After a wonderful weekend at my sister’s guest house in northern Ontario, I returned to the Bullvine refreshed, rejuvenated and enlightened. While there, I thoroughly enjoyed one of those sessions that can only occur when four adult women have their feet up in a gorgeous garden with favorite food and beverage at hand — I discovered that it’s possible that I have control issues. What? As much as I tried to steer (or control) the conversation, I had to finally admit that, despite my sense of adventure, I do like to know what’s happening, when it’s happening and why. Each visitor that joined us was told of my surprise at the label and, having known me and my family for many years, they unanimously laughed out loud. So I smiled and made a note to look into this later!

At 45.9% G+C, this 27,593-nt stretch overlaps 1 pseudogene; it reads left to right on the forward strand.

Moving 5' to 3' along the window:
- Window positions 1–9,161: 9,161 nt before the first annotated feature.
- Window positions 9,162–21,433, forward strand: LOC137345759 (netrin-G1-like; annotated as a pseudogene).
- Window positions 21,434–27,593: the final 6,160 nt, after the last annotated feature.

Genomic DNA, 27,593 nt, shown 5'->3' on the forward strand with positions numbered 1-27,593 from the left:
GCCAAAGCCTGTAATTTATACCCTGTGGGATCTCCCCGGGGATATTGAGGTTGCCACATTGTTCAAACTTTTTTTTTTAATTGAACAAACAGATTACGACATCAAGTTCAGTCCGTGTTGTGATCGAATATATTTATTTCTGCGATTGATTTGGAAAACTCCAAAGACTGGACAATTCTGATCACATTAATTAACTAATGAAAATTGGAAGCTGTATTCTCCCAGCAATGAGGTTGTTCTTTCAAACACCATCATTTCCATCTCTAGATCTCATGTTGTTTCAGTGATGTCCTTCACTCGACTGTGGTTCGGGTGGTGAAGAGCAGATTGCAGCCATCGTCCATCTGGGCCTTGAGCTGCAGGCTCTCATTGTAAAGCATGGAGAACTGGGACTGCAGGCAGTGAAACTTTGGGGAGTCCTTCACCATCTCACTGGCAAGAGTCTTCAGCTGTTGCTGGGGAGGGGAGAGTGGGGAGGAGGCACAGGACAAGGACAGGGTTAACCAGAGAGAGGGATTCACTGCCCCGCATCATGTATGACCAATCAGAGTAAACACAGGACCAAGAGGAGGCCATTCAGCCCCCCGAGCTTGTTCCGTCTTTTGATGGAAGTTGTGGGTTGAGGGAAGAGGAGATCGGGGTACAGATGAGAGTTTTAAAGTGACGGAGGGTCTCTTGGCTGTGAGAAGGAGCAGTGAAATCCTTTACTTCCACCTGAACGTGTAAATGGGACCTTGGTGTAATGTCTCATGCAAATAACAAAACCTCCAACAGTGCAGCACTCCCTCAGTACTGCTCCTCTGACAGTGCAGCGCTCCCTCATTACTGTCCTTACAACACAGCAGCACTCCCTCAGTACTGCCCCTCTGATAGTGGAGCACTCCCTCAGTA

I also smiled when I returned home and the first email I opened was from Andrew who asked me to write something humorous to wrap up introduce the month of July, national celebrations and summer holidays on the Bullvine. Obviously here was someone who knows the inner me. So… I went to my desk. Opened my computer and checked the recurring list for the 29th of the month which read– “#1. Laugh out loud!” Trust me — the milk I had been enjoying with my breakfast splashed out my nose and all over my papers. There at the top of the page was the name of my daily list, “Control Journal!” I kid you not. I have had this list for many, many years and yet, when confronted by my mother, sister and niece, I found the idea of “control”, when applied to me, somewhat hard to admit. However, in honor of happiness inspired by a new month and a new perspective, I am ready to raise a glass and confess all.
“My Name is Karen. I have a drinking problem.”
Let’s set the scene by admitting that my drinking problem starts with my husband. Murray –definitely drinks too much … milk. Far too often my kids and I have caught him at the Dairy Queen!